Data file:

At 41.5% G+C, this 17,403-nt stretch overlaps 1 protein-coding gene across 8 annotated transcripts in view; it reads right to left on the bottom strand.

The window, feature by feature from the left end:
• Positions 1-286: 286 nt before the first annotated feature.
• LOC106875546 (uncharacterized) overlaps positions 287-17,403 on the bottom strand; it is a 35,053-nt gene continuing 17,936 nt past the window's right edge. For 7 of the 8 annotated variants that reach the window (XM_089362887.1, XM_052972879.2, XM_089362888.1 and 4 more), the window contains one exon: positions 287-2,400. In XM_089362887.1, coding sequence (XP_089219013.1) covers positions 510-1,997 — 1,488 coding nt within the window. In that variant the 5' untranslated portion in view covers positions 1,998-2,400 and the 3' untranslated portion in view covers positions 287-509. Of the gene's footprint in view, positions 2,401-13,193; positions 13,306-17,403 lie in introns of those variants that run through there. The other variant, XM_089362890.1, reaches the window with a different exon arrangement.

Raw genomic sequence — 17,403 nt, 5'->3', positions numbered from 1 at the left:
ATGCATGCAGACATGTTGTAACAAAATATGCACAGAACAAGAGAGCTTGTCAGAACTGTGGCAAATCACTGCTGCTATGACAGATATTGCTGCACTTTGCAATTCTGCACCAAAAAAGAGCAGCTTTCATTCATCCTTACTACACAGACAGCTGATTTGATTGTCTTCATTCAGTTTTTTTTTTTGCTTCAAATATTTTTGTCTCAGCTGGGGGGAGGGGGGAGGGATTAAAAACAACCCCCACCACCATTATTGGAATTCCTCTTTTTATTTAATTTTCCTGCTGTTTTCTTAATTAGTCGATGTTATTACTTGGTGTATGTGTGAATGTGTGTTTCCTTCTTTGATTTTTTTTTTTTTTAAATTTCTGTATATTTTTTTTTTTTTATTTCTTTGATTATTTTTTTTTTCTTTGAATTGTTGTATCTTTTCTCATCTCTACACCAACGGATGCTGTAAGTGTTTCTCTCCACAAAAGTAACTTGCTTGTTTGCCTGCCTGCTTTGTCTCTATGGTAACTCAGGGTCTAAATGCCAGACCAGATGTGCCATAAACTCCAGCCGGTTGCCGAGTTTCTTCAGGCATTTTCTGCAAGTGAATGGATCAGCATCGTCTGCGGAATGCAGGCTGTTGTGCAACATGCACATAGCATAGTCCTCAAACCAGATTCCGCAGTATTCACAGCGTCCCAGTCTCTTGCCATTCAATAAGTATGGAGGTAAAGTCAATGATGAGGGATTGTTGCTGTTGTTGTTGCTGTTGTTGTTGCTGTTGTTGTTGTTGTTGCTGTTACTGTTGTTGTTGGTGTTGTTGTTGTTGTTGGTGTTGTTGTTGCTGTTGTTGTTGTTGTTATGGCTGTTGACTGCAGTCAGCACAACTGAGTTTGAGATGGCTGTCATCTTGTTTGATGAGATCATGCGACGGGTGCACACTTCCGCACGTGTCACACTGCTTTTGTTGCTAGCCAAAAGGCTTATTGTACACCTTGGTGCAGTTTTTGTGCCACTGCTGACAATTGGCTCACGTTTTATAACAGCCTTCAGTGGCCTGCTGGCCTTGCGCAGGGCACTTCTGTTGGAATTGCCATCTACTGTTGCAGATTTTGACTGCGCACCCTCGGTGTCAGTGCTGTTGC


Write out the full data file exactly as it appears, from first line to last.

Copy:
At 41.5% G+C, this 17,403-nt stretch overlaps 1 protein-coding gene across 8 annotated transcripts in view; it reads right to left on the bottom strand.

The window, feature by feature from the left end:
• Positions 1-286: 286 nt before the first annotated feature.
• LOC106875546 (uncharacterized) overlaps positions 287-17,403 on the bottom strand; it is a 35,053-nt gene continuing 17,936 nt past the window's right edge. For 7 of the 8 annotated variants that reach the window (XM_089362887.1, XM_052972879.2, XM_089362888.1 and 4 more), the window contains one exon: positions 287-2,400. In XM_089362887.1, coding sequence (XP_089219013.1) covers positions 510-1,997 — 1,488 coding nt within the window. In that variant the 5' untranslated portion in view covers positions 1,998-2,400 and the 3' untranslated portion in view covers positions 287-509. Of the gene's footprint in view, positions 2,401-13,193; positions 13,306-17,403 lie in introns of those variants that run through there. The other variant, XM_089362890.1, reaches the window with a different exon arrangement.

Raw genomic sequence — 17,403 nt, 5'->3', positions numbered from 1 at the left:
ATGCATGCAGACATGTTGTAACAAAATATGCACAGAACAAGAGAGCTTGTCAGAACTGTGGCAAATCACTGCTGCTATGACAGATATTGCTGCACTTTGCAATTCTGCACCAAAAAAGAGCAGCTTTCATTCATCCTTACTACACAGACAGCTGATTTGATTGTCTTCATTCAGTTTTTTTTTTTGCTTCAAATATTTTTGTCTCAGCTGGGGGGAGGGGGGAGGGATTAAAAACAACCCCCACCACCATTATTGGAATTCCTCTTTTTATTTAATTTTCCTGCTGTTTTCTTAATTAGTCGATGTTATTACTTGGTGTATGTGTGAATGTGTGTTTCCTTCTTTGATTTTTTTTTTTTTTAAATTTCTGTATATTTTTTTTTTTTTATTTCTTTGATTATTTTTTTTTTCTTTGAATTGTTGTATCTTTTCTCATCTCTACACCAACGGATGCTGTAAGTGTTTCTCTCCACAAAAGTAACTTGCTTGTTTGCCTGCCTGCTTTGTCTCTATGGTAACTCAGGGTCTAAATGCCAGACCAGATGTGCCATAAACTCCAGCCGGTTGCCGAGTTTCTTCAGGCATTTTCTGCAAGTGAATGGATCAGCATCGTCTGCGGAATGCAGGCTGTTGTGCAACATGCACATAGCATAGTCCTCAAACCAGATTCCGCAGTATTCACAGCGTCCCAGTCTCTTGCCATTCAATAAGTATGGAGGTAAAGTCAATGATGAGGGATTGTTGCTGTTGTTGTTGCTGTTGTTGTTGCTGTTGTTGTTGTTGTTGCTGTTACTGTTGTTGTTGGTGTTGTTGTTGTTGTTGGTGTTGTTGTTGCTGTTGTTGTTGTTGTTATGGCTGTTGACTGCAGTCAGCACAACTGAGTTTGAGATGGCTGTCATCTTGTTTGATGAGATCATGCGACGGGTGCACACTTCCGCACGTGTCACACTGCTTTTGTTGCTAGCCAAAAGGCTTATTGTACACCTTGGTGCAGTTTTTGTGCCACTGCTGACAATTGGCTCACGTTTTATAACAGCCTTCAGTGGCCTGCTGGCCTTGCGCAGGGCACTTCTGTTGGAATTGCCATCTACTGTTGCAGATTTTGACTGCGCACCCTCGGTGTCAGTGCTGTTGC